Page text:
Request from John Murphy


John Murphy <>
Fri, 13 Jan at 18:50
I appreciate very much your efforts on be half of John O’Hara whom I admire greatly.
I am trying to locate the story he wrote which was set on a trans Atlantic passage. Do you recall the title and in which collection it may be found.
Thank you.

Wright On!

 Carol Ritter Wright

Mon, 31 Jan at 12:39
Add my name, please, to the list - however short it may be, alas - of individuals who always remember our man John O’Hara on his January 31 birthday.
    I think it’s time to reread another one of his books. I do that rather often. Being confined so much for the past couple of years as disease raged around us, I think many of us have relished the written word and enjoyed the treasures we find in our libraries.
    So let’s all think kindly of John O’Hara today and thank ourselves silently - or at the top of our lungs, if we choose - for having discovered and cherished his works.
Carol Ritter Wright
from a still-snowy suburb of Rochester NY


 Frank Van Eck

Thu, 7 Oct at 10:46

Dear Sir, or Madam,

We possess a collection of 1st edition John O’Hara books.

Would you be interested in purchasing them? 

We could send you a listing with bibliographical details.

Looking forward to the pleasure of hearing from you,

Yours sincerely,

Frank P. van Eck




Haldenweg 8

FL-9495 Triesen

00423-392 30 00



The Schuylkill County Historical Society will present a John O’Hara walking tour on Saturday, Sept. 18. 

Participants will meet at the O’Hara statue on Centre Street between Howard Avenue and Mahantongo Street. Fees are $10 for Society members and $15 for the general public. 


UVA Professor's Students Disagree with 

His Analysis of a John O'Hara Short Story. 

Are They Right? Or, He?

Professor Matthew Davis Explains:

What does it mean when three hundred bright college students disagree with your interpretation of a story? Or rather, what does it mean when you teach a story to three hundred students over the course of sixteen semesters and those students come up with all sorts of interesting ideas about the story, but not a single one of them comes up with the set of ideas that seems most plausible to you?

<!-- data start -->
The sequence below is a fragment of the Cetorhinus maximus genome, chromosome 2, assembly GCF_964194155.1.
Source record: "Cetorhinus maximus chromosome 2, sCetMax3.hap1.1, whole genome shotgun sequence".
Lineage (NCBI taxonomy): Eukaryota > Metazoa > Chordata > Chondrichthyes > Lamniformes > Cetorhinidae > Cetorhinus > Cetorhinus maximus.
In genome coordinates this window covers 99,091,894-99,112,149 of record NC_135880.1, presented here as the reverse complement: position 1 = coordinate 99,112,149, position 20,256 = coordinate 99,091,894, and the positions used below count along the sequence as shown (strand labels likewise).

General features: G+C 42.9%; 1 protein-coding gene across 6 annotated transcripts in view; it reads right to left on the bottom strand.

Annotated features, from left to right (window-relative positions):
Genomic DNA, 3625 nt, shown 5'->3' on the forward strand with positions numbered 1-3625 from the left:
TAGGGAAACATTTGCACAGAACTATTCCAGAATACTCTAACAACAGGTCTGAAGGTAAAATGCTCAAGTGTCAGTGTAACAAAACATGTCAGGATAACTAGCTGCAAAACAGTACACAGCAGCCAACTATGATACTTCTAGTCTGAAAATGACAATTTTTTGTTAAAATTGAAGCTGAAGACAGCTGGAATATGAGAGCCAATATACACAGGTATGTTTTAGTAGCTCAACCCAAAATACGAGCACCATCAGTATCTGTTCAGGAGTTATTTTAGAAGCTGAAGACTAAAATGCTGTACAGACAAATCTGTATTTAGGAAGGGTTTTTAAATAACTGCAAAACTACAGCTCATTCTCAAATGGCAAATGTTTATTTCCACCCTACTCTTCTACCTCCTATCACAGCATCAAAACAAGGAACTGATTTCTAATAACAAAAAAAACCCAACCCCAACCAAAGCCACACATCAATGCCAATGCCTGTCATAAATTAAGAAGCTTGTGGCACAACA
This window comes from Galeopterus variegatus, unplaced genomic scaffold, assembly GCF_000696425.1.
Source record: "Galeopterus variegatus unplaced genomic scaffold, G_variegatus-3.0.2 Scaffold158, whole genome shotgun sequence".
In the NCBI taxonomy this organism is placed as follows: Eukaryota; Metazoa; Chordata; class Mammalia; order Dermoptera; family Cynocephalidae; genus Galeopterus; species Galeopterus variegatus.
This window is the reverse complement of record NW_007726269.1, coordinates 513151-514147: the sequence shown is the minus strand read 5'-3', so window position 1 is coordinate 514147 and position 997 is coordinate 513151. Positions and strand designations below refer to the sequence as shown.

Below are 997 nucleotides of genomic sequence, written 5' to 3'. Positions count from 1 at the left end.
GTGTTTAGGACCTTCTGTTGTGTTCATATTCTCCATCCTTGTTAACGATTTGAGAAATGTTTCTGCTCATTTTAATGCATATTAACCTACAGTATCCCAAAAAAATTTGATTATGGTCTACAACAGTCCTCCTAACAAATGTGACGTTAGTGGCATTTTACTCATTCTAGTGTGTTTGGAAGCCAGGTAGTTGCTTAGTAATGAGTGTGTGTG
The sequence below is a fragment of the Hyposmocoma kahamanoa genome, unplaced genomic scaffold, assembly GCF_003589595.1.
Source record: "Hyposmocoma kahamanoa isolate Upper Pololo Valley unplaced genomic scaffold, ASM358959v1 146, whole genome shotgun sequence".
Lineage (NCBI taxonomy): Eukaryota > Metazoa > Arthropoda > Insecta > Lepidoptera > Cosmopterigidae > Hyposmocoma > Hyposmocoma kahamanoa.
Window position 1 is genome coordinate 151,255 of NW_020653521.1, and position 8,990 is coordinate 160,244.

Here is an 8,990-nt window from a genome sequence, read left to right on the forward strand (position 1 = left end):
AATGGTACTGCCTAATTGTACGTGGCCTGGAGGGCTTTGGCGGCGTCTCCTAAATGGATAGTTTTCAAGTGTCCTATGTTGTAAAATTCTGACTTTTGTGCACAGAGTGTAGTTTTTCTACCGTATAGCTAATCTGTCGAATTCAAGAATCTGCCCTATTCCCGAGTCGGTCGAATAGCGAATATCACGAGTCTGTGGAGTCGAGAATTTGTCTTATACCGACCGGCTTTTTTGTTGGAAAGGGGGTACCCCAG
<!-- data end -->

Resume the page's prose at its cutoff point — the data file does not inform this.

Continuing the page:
Those are questions I’ve been asking myself recently -- because these things have happened to me. In English classes at the University of Virginia, I often teach a short story by John O’Hara called “Straight Pool,” and, over the years, my students have floated a wide range of interesting ideas about this story, but none of them have interpreted the story in quite the way I interpret it. 

 “Straight Pool” is a four-page story that I usually teach as an example of a dramatic monologue. It was originally published in The New Yorker in December of 1933 and has been reprinted in a few anthologies over the years, including Points of View, edited by James Moffett and Kenneth McElheny. 

 In the story we overhear a man speaking to a buddy while the two of them are shooting pool in a pool hall. The narrator sometimes discusses the action on the billiards table, but mostly he talks about his wife, Mae, who has been having crying spells and acting erratically recently. He is completely puzzled by his wife’s crying spells. He doesn’t understand why they occur. He doesn’t understand why they begin or why they end. Sometimes Mae cries. Sometimes she stops crying and just stares at him -- and he can’t understand why. Recently Mae has stopped cooking breakfast and doing the dishes, and she’s taken to getting drunk at night. The narrator says that he took Mae to a doctor, but the doctor found nothing physically wrong with her. 

He tries to stay with her and comfort her, but he can only stand so much of the crying and odd behavior, and eventually, when he can’t stand it anymore, he evacuates to the pool hall, where he delivers his monologue. There’s one more thing about the husband’s monologue that seems like it might be important to mention: the husband tells his buddy – whose name is Jack McMorrow -- that Mae spends a lot of time talking about . . . Jack McMorrow.